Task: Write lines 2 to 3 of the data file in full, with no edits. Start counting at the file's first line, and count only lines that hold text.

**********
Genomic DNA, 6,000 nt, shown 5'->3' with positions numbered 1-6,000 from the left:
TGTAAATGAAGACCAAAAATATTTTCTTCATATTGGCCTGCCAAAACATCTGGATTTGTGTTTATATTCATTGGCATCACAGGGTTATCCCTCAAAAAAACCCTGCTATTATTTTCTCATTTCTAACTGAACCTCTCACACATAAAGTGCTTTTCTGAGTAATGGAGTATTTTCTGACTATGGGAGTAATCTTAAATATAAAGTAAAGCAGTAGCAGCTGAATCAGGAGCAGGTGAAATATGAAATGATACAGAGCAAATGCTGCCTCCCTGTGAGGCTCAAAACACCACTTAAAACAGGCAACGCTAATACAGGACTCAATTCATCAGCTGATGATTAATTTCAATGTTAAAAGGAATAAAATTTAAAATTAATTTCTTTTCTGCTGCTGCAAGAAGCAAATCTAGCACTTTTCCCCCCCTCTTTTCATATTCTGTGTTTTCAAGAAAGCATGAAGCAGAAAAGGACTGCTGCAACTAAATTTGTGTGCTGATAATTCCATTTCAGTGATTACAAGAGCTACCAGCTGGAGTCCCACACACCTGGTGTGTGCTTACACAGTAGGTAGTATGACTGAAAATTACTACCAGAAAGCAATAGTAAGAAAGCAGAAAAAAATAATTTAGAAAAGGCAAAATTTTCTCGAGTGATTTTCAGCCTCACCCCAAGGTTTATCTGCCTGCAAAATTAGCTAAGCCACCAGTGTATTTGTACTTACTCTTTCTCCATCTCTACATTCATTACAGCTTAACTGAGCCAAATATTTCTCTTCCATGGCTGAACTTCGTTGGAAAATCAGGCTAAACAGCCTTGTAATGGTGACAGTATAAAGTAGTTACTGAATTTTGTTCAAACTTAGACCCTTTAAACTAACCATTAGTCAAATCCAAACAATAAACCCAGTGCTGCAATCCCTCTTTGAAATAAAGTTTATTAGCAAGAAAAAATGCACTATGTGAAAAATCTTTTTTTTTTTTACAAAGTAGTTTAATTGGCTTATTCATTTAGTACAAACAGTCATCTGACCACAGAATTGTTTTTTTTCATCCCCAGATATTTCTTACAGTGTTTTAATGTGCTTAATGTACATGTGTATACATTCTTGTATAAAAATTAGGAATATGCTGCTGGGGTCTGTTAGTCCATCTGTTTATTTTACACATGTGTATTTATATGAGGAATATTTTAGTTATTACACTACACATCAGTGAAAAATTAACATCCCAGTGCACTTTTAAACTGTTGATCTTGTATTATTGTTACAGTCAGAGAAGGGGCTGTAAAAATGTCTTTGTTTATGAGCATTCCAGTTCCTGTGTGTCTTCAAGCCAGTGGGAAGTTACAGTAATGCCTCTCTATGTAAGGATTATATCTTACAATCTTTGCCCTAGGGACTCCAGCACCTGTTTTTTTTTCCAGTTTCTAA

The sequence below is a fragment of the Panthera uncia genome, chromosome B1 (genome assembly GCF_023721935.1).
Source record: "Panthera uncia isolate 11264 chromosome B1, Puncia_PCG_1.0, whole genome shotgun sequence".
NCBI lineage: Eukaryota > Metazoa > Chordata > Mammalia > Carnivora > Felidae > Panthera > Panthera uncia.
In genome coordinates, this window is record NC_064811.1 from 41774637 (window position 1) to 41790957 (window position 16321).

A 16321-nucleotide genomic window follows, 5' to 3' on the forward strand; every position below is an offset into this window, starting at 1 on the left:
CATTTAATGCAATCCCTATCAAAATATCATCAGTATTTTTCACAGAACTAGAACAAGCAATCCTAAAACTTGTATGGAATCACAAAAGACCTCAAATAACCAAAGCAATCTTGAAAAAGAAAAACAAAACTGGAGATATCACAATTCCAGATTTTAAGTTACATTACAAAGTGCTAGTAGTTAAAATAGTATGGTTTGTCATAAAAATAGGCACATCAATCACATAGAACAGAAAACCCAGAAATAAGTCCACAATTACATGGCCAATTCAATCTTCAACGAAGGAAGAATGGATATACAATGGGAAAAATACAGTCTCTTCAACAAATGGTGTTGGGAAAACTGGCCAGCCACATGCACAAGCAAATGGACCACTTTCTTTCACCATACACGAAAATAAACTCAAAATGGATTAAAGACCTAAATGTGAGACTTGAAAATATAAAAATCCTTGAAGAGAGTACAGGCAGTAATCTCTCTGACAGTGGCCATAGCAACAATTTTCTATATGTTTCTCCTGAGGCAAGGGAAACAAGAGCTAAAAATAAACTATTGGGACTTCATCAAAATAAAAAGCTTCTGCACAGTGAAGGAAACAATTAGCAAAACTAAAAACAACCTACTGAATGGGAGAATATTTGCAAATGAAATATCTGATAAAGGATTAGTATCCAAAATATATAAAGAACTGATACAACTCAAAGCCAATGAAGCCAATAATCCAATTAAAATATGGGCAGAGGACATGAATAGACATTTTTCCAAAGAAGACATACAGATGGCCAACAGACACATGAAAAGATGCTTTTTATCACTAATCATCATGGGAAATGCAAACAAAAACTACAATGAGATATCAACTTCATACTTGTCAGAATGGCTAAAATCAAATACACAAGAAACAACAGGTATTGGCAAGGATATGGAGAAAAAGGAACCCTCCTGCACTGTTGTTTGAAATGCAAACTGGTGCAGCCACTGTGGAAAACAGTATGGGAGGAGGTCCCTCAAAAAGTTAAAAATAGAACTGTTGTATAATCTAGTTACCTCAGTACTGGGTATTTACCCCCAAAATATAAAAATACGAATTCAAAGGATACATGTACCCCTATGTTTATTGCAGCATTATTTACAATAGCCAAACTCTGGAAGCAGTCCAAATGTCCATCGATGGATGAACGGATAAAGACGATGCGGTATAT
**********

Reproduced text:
TGTAAATGAAGACCAAAAATATTTTCTTCATATTGGCCTGCCAAAACATCTGGATTTGTGTTTATATTCATTGGCATCACAGGGTTATCCCTCAAAAAAACCCTGCTATTATTTTCTCATTTCTAACTGAACCTCTCACACATAAAGTGCTTTTCTGAGTAATGGAGTATTTTCTGACTATGGGAGTAATCTTAAATATAAAGTAAAGCAGTAGCAGCTGAATCAGGAGCAGGTGAAATATGAAATGATACAGAGCAAATGCTGCCTCCCTGTGAGGCTCAAAACACCACTTAAAACAGGCAACGCTAATACAGGACTCAATTCATCAGCTGATGATTAATTTCAATGTTAAAAGGAATAAAATTTAAAATTAATTTCTTTTCTGCTGCTGCAAGAAGCAAATCTAGCACTTTTCCCCCCCTCTTTTCATATTCTGTGTTTTCAAGAAAGCATGAAGCAGAAAAGGACTGCTGCAACTAAATTTGTGTGCTGATAATTCCATTTCAGTGATTACAAGAGCTACCAGCTGGAGTCCCACACACCTGGTGTGTGCTTACACAGTAGGTAGTATGACTGAAAATTACTACCAGAAAGCAATAGTAAGAAAGCAGAAAAAAATAATTTAGAAAAGGCAAAATTTTCTCGAGTGATTTTCAGCCTCACCCCAAGGTTTATCTGCCTGCAAAATTAGCTAAGCCACCAGTGTATTTGTACTTACTCTTTCTCCATCTCTACATTCATTACAGCTTAACTGAGCCAAATATTTCTCTTCCATGGCTGAACTTCGTTGGAAAATCAGGCTAAACAGCCTTGTAATGGTGACAGTATAAAGTAGTTACTGAATTTTGTTCAAACTTAGACCCTTTAAACTAACCATTAGTCAAATCCAAACAATAAACCCAGTGCTGCAATCCCTCTTTGAAATAAAGTTTATTAGCAAGAAAAAATGCACTATGTGAAAAATCTTTTTTTTTTTTACAAAGTAGTTTAATTGGCTTATTCATTTAGTACAAACAGTCATCTGACCACAGAATTGTTTTTTTTCATCCCCAGATATTTCTTACAGTGTTTTAATGTGCTTAATGTACATGTGTATACATTCTTGTATAAAAATTAGGAATATGCTGCTGGGGTCTGTTAGTCCATCTGTTTATTTTACACATGTGTATTTATATGAGGAATATTTTAGTTATTACACTACACATCAGTGAAAAATTAACATCCCAGTGCACTTTTAAACTGTTGATCTTGTATTATTGTTACAGTCAGAGAAGGGGCTGTAAAAATGTCTTTGTTTATGAGCATTCCAGTTCCTGTGTGTCTTCAAGCCAGTGGGAAGTTACAGTAATGCCTCTCTATGTAAGGATTATATCTTACAATCTTTGCCCTAGGGACTCCAGCACCTGTTTTTTTTTCCAGTTTCTAA

The sequence below is a fragment of the Panthera uncia genome, chromosome B1 (genome assembly GCF_023721935.1).